Payday Loans
Nicky Henson

  1. Corin Redgrave, Von Richthofen and Brown, 1970.   Henson had a meeting with producer-director Roger Corman for Major Laoe Hawker, VC. Alexander von Richtofen, a direct descendant of the Red Baron WWI flying ace,  was Corman’s first assistant director on De Sade, 1968, but not on this project. He had returned home to assist on 29 productions from from The Tin Drum to TV’s Derrick, acted in  12, wrote two and directed one.  (First saw Henson   - with Francesca Annis, Jane Birkin, Pauline Coillins, etc - in the West End’s  Passion Flower Hotel stage musical in 1965).
  2. Kurt Christian, Horror Hospital, 1973.     Abraham was first offered to Henson in what the Italians somehow called... Forbidden Diary of a Girls’ Boarding School. 
  3. Robin Askwith, Confessions of a Window Cleaner, 1974.     To be honest, Henson’s lead in The Bawdy Adventures of Tom Jones, 1976, was not any loftier.
  4. Gareth Hunt, Undercover Lover, 1979. Canadian producer-director Linbdsay Shonteff tried jumping on the Bondwagon with Licensed To Kill.   Smooth Tom Adams was his hero - The Second Best Secret Agent in the Whole Wild World, as the alternative 1977 title had it.  The script and budget were not good.  Undaunted, Shonteff tried again and managed an el cheapo trio about No 1 of the Secret Service -  Nicky Henson as Charles Bind (!).  The poster pitch was as  obvious as the scenario: Tell the other guy to move over - I’m No 1… A sequel was announced: An Orchid For No 1, but Henson  was snapped up  by the Royal Shakespeare Company (for Romeo and Juliet, Taming of the Shrew, etc). This film became the sequel  with Bind, played by Gareth Hunt, already in the busines as one of TV’s New  Avengers.   The franchise closed with  Number One Gun,1990, when  Michael Howe was (in a) Bind. Imagine if 007 had been played in the first three films by three different actors… four, counting Adams.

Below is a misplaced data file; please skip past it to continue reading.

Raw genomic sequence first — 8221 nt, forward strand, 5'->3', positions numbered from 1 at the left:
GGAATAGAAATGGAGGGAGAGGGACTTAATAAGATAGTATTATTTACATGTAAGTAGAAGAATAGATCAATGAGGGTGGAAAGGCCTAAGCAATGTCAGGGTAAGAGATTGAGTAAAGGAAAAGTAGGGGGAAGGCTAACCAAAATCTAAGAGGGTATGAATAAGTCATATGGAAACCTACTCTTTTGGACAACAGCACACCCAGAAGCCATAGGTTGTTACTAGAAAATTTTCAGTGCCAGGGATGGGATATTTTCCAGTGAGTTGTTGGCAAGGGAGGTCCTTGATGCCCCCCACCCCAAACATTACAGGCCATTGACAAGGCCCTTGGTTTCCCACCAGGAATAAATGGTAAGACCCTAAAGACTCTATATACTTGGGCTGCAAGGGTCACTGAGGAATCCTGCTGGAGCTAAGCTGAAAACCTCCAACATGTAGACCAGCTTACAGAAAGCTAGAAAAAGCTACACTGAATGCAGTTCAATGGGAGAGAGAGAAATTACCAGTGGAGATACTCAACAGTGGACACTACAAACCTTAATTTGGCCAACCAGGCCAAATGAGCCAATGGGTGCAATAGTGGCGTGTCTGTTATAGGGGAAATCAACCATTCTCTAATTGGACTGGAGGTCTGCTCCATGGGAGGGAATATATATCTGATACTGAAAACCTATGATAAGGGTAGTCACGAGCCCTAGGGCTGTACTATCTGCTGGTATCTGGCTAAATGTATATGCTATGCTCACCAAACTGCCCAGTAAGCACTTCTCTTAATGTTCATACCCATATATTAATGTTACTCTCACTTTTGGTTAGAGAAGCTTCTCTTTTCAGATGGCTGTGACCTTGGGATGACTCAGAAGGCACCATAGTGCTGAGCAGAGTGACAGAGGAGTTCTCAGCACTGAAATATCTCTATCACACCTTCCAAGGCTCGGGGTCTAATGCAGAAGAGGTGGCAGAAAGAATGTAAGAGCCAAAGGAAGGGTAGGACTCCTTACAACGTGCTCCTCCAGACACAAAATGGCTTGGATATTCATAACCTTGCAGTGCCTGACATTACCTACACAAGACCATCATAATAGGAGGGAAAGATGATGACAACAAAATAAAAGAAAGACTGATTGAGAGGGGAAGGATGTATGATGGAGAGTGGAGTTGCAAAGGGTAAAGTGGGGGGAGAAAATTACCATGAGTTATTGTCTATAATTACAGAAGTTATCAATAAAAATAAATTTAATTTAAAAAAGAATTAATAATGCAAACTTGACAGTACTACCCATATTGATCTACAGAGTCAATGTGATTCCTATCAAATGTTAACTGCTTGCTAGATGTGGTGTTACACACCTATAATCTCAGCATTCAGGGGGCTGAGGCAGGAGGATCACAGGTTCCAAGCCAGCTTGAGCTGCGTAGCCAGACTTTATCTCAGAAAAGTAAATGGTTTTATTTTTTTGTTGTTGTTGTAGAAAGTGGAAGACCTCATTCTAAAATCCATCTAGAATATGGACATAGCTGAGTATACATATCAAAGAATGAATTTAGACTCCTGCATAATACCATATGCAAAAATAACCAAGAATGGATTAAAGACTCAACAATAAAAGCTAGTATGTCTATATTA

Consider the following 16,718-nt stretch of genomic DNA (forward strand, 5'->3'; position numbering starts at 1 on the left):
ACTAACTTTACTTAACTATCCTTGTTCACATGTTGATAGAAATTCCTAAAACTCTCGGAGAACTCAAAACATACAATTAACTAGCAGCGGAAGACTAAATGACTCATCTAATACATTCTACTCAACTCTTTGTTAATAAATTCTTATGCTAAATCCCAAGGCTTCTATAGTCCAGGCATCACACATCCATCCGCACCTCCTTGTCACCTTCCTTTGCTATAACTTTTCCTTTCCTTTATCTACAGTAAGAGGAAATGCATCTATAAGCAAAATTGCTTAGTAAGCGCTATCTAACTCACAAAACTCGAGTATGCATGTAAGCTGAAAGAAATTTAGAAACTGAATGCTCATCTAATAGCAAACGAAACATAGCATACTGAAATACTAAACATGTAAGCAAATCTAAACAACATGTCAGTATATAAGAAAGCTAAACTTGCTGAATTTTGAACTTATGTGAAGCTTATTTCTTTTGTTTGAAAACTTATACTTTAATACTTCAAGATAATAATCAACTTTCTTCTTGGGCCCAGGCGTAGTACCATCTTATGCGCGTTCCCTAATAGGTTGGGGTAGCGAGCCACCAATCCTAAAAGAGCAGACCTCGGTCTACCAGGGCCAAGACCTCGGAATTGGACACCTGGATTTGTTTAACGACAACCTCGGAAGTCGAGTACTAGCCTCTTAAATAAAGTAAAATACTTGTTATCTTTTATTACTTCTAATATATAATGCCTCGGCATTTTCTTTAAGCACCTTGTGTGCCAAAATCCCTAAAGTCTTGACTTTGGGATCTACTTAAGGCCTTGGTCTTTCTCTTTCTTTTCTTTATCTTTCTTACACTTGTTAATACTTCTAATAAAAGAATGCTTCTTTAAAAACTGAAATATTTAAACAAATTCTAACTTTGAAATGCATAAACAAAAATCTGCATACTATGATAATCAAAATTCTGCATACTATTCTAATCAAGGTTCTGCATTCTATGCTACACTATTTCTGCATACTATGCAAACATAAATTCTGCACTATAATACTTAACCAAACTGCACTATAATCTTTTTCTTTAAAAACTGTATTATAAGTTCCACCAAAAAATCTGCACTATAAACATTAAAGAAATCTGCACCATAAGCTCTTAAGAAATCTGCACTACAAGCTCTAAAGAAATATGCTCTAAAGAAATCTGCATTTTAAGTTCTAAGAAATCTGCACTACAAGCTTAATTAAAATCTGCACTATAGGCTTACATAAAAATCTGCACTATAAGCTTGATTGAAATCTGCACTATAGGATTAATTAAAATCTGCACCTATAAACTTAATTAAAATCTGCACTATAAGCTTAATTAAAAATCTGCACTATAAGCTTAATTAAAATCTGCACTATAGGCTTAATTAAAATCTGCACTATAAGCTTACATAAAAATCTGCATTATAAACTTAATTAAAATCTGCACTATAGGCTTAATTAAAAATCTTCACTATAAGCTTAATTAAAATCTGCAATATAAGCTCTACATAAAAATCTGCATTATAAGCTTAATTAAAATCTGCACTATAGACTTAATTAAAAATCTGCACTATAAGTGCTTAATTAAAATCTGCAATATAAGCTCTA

5. Peter Firth, Lifeforce, 1984.
  6. Chris Sullivan, Lifeforce, 1984.
  7. John Hallam, Lifeforce, 1984.
  8. Alexei Sayle, Doctor Who #142: Revelation of the Daleks, 1985.      The Liverpool stand-up won The DJ away from Henson, rocker and ex-child actor Phil Collins, future Harry Potter star Robbie Coltrane, Kenneth Cranham and two genuine BBC disc-jockeys: Alan Freeman and the dreaded paedphile Saville.   Despite 108 UK screen roles, Henson never encountered The Doctor - just Doctors in 2008.

 





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